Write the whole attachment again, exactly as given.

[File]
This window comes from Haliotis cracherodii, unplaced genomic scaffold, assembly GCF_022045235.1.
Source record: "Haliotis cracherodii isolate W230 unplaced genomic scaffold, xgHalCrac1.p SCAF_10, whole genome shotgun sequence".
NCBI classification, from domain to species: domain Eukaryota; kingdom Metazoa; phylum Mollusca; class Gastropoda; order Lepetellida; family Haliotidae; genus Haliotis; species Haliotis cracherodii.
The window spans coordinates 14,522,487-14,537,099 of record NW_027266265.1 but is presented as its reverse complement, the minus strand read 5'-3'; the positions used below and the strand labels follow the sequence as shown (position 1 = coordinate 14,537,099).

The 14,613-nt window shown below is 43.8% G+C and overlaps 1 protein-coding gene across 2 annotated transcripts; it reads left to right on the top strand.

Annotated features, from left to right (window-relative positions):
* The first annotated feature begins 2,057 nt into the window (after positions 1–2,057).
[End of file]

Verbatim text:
This window comes from Haliotis cracherodii, unplaced genomic scaffold, assembly GCF_022045235.1.
Source record: "Haliotis cracherodii isolate W230 unplaced genomic scaffold, xgHalCrac1.p SCAF_10, whole genome shotgun sequence".
NCBI classification, from domain to species: domain Eukaryota; kingdom Metazoa; phylum Mollusca; class Gastropoda; order Lepetellida; family Haliotidae; genus Haliotis; species Haliotis cracherodii.
The window spans coordinates 14,522,487-14,537,099 of record NW_027266265.1 but is presented as its reverse complement, the minus strand read 5'-3'; the positions used below and the strand labels follow the sequence as shown (position 1 = coordinate 14,537,099).

The 14,613-nt window shown below is 43.8% G+C and overlaps 1 protein-coding gene across 2 annotated transcripts; it reads left to right on the top strand.

Annotated features, from left to right (window-relative positions):
* The first annotated feature begins 2,057 nt into the window (after positions 1–2,057).